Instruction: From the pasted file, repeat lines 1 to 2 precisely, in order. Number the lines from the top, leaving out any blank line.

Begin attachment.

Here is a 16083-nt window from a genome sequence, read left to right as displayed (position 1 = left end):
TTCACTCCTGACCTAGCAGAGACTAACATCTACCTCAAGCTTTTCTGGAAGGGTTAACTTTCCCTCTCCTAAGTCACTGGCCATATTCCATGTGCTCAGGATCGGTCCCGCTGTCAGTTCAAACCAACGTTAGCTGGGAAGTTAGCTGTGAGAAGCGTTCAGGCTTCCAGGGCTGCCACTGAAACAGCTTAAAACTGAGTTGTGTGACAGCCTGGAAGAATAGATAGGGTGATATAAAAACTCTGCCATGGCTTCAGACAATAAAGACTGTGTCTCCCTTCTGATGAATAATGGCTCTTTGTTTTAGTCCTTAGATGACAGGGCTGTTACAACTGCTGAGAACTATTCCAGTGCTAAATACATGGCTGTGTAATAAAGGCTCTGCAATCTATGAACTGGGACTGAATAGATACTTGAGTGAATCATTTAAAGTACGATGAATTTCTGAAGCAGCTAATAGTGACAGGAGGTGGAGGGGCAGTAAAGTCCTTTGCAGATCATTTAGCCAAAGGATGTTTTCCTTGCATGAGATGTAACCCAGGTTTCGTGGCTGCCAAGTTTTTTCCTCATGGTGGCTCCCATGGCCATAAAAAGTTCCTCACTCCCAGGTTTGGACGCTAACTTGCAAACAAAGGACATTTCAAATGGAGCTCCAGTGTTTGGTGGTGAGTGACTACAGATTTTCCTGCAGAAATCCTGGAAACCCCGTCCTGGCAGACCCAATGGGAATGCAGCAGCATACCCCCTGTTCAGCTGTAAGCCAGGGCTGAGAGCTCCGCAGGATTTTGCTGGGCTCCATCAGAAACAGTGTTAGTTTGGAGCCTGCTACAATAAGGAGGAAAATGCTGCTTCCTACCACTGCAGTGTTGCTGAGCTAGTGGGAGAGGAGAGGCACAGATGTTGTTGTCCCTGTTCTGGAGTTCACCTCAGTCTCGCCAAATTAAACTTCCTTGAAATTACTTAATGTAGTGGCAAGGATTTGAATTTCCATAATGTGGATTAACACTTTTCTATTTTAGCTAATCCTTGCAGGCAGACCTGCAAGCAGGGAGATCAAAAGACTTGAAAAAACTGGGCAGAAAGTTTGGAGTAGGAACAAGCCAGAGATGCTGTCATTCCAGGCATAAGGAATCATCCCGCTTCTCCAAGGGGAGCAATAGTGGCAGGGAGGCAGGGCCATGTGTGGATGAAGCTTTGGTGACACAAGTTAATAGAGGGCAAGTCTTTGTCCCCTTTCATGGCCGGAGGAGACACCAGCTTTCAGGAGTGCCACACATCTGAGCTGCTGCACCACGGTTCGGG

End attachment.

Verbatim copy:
Here is a 16083-nt window from a genome sequence, read left to right as displayed (position 1 = left end):
TTCACTCCTGACCTAGCAGAGACTAACATCTACCTCAAGCTTTTCTGGAAGGGTTAACTTTCCCTCTCCTAAGTCACTGGCCATATTCCATGTGCTCAGGATCGGTCCCGCTGTCAGTTCAAACCAACGTTAGCTGGGAAGTTAGCTGTGAGAAGCGTTCAGGCTTCCAGGGCTGCCACTGAAACAGCTTAAAACTGAGTTGTGTGACAGCCTGGAAGAATAGATAGGGTGATATAAAAACTCTGCCATGGCTTCAGACAATAAAGACTGTGTCTCCCTTCTGATGAATAATGGCTCTTTGTTTTAGTCCTTAGATGACAGGGCTGTTACAACTGCTGAGAACTATTCCAGTGCTAAATACATGGCTGTGTAATAAAGGCTCTGCAATCTATGAACTGGGACTGAATAGATACTTGAGTGAATCATTTAAAGTACGATGAATTTCTGAAGCAGCTAATAGTGACAGGAGGTGGAGGGGCAGTAAAGTCCTTTGCAGATCATTTAGCCAAAGGATGTTTTCCTTGCATGAGATGTAACCCAGGTTTCGTGGCTGCCAAGTTTTTTCCTCATGGTGGCTCCCATGGCCATAAAAAGTTCCTCACTCCCAGGTTTGGACGCTAACTTGCAAACAAAGGACATTTCAAATGGAGCTCCAGTGTTTGGTGGTGAGTGACTACAGATTTTCCTGCAGAAATCCTGGAAACCCCGTCCTGGCAGACCCAATGGGAATGCAGCAGCATACCCCCTGTTCAGCTGTAAGCCAGGGCTGAGAGCTCCGCAGGATTTTGCTGGGCTCCATCAGAAACAGTGTTAGTTTGGAGCCTGCTACAATAAGGAGGAAAATGCTGCTTCCTACCACTGCAGTGTTGCTGAGCTAGTGGGAGAGGAGAGGCACAGATGTTGTTGTCCCTGTTCTGGAGTTCACCTCAGTCTCGCCAAATTAAACTTCCTTGAAATTACTTAATGTAGTGGCAAGGATTTGAATTTCCATAATGTGGATTAACACTTTTCTATTTTAGCTAATCCTTGCAGGCAGACCTGCAAGCAGGGAGATCAAAAGACTTGAAAAAACTGGGCAGAAAGTTTGGAGTAGGAACAAGCCAGAGATGCTGTCATTCCAGGCATAAGGAATCATCCCGCTTCTCCAAGGGGAGCAATAGTGGCAGGGAGGCAGGGCCATGTGTGGATGAAGCTTTGGTGACACAAGTTAATAGAGGGCAAGTCTTTGTCCCCTTTCATGGCCGGAGGAGACACCAGCTTTCAGGAGTGCCACACATCTGAGCTGCTGCACCACGGTTCGGG